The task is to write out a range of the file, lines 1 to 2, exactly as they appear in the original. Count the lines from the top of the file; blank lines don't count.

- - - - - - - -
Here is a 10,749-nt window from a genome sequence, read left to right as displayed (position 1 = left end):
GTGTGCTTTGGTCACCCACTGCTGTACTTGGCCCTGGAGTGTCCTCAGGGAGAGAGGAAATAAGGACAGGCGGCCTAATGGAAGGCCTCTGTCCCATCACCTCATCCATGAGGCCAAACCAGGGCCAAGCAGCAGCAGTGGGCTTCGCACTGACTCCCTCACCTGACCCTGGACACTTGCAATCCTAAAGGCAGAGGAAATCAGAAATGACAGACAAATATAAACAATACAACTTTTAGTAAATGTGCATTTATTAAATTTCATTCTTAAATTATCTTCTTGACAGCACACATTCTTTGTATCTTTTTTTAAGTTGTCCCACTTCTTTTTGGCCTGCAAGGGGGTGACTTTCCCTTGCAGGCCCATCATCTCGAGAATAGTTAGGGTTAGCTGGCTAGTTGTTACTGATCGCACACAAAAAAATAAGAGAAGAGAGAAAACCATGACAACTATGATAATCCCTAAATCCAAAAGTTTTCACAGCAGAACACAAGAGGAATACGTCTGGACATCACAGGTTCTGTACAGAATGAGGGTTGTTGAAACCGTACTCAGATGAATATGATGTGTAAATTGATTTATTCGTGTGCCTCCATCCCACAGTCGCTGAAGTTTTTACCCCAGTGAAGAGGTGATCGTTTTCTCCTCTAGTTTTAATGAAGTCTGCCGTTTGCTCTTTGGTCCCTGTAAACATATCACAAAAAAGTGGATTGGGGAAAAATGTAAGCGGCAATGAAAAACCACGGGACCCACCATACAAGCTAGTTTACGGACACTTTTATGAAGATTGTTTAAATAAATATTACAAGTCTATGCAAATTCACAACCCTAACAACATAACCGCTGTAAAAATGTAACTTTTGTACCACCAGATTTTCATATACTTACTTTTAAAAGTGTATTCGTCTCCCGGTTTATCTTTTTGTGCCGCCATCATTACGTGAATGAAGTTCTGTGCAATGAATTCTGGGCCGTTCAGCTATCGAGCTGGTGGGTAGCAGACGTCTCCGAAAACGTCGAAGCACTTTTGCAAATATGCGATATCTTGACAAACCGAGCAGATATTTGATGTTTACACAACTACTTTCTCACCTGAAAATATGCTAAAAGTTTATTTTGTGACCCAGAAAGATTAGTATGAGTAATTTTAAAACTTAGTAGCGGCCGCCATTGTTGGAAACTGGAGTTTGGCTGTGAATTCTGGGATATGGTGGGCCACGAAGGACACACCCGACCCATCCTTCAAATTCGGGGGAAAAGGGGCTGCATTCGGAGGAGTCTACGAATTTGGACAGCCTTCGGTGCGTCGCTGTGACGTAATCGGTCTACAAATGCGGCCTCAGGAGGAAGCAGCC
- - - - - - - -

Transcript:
Here is a 10,749-nt window from a genome sequence, read left to right as displayed (position 1 = left end):
GTGTGCTTTGGTCACCCACTGCTGTACTTGGCCCTGGAGTGTCCTCAGGGAGAGAGGAAATAAGGACAGGCGGCCTAATGGAAGGCCTCTGTCCCATCACCTCATCCATGAGGCCAAACCAGGGCCAAGCAGCAGCAGTGGGCTTCGCACTGACTCCCTCACCTGACCCTGGACACTTGCAATCCTAAAGGCAGAGGAAATCAGAAATGACAGACAAATATAAACAATACAACTTTTAGTAAATGTGCATTTATTAAATTTCATTCTTAAATTATCTTCTTGACAGCACACATTCTTTGTATCTTTTTTTAAGTTGTCCCACTTCTTTTTGGCCTGCAAGGGGGTGACTTTCCCTTGCAGGCCCATCATCTCGAGAATAGTTAGGGTTAGCTGGCTAGTTGTTACTGATCGCACACAAAAAAATAAGAGAAGAGAGAAAACCATGACAACTATGATAATCCCTAAATCCAAAAGTTTTCACAGCAGAACACAAGAGGAATACGTCTGGACATCACAGGTTCTGTACAGAATGAGGGTTGTTGAAACCGTACTCAGATGAATATGATGTGTAAATTGATTTATTCGTGTGCCTCCATCCCACAGTCGCTGAAGTTTTTACCCCAGTGAAGAGGTGATCGTTTTCTCCTCTAGTTTTAATGAAGTCTGCCGTTTGCTCTTTGGTCCCTGTAAACATATCACAAAAAAGTGGATTGGGGAAAAATGTAAGCGGCAATGAAAAACCACGGGACCCACCATACAAGCTAGTTTACGGACACTTTTATGAAGATTGTTTAAATAAATATTACAAGTCTATGCAAATTCACAACCCTAACAACATAACCGCTGTAAAAATGTAACTTTTGTACCACCAGATTTTCATATACTTACTTTTAAAAGTGTATTCGTCTCCCGGTTTATCTTTTTGTGCCGCCATCATTACGTGAATGAAGTTCTGTGCAATGAATTCTGGGCCGTTCAGCTATCGAGCTGGTGGGTAGCAGACGTCTCCGAAAACGTCGAAGCACTTTTGCAAATATGCGATATCTTGACAAACCGAGCAGATATTTGATGTTTACACAACTACTTTCTCACCTGAAAATATGCTAAAAGTTTATTTTGTGACCCAGAAAGATTAGTATGAGTAATTTTAAAACTTAGTAGCGGCCGCCATTGTTGGAAACTGGAGTTTGGCTGTGAATTCTGGGATATGGTGGGCCACGAAGGACACACCCGACCCATCCTTCAAATTCGGGGGAAAAGGGGCTGCATTCGGAGGAGTCTACGAATTTGGACAGCCTTCGGTGCGTCGCTGTGACGTAATCGGTCTACAAATGCGGCCTCAGGAGGAAGCAGCC